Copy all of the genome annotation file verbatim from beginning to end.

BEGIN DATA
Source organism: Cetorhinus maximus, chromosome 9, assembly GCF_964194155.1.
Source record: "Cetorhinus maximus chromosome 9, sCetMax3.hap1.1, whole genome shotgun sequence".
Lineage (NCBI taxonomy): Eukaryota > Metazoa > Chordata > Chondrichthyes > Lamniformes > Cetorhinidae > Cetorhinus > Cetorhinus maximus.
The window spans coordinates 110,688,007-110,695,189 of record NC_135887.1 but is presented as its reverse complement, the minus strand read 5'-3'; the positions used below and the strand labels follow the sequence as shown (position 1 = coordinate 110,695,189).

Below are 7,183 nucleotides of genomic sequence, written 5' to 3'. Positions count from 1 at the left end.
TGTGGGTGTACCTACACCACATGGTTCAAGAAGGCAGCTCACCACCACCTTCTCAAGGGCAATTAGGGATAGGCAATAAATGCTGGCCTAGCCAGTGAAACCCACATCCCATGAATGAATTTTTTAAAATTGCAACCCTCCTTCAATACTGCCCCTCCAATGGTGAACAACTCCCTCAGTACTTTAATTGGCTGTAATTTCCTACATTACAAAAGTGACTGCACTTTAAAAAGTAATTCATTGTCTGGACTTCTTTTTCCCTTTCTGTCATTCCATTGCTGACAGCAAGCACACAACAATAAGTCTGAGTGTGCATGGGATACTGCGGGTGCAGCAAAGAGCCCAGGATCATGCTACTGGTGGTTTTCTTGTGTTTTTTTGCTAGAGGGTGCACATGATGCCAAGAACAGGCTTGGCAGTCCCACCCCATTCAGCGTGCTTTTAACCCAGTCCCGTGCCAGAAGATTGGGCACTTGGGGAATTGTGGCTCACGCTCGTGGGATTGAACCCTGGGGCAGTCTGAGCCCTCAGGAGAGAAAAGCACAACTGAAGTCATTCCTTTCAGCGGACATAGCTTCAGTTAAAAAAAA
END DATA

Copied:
Source organism: Cetorhinus maximus, chromosome 9, assembly GCF_964194155.1.
Source record: "Cetorhinus maximus chromosome 9, sCetMax3.hap1.1, whole genome shotgun sequence".
Lineage (NCBI taxonomy): Eukaryota > Metazoa > Chordata > Chondrichthyes > Lamniformes > Cetorhinidae > Cetorhinus > Cetorhinus maximus.
The window spans coordinates 110,688,007-110,695,189 of record NC_135887.1 but is presented as its reverse complement, the minus strand read 5'-3'; the positions used below and the strand labels follow the sequence as shown (position 1 = coordinate 110,695,189).

Below are 7,183 nucleotides of genomic sequence, written 5' to 3'. Positions count from 1 at the left end.
TGTGGGTGTACCTACACCACATGGTTCAAGAAGGCAGCTCACCACCACCTTCTCAAGGGCAATTAGGGATAGGCAATAAATGCTGGCCTAGCCAGTGAAACCCACATCCCATGAATGAATTTTTTAAAATTGCAACCCTCCTTCAATACTGCCCCTCCAATGGTGAACAACTCCCTCAGTACTTTAATTGGCTGTAATTTCCTACATTACAAAAGTGACTGCACTTTAAAAAGTAATTCATTGTCTGGACTTCTTTTTCCCTTTCTGTCATTCCATTGCTGACAGCAAGCACACAACAATAAGTCTGAGTGTGCATGGGATACTGCGGGTGCAGCAAAGAGCCCAGGATCATGCTACTGGTGGTTTTCTTGTGTTTTTTTGCTAGAGGGTGCACATGATGCCAAGAACAGGCTTGGCAGTCCCACCCCATTCAGCGTGCTTTTAACCCAGTCCCGTGCCAGAAGATTGGGCACTTGGGGAATTGTGGCTCACGCTCGTGGGATTGAACCCTGGGGCAGTCTGAGCCCTCAGGAGAGAAAAGCACAACTGAAGTCATTCCTTTCAGCGGACATAGCTTCAGTTAAAAAAAA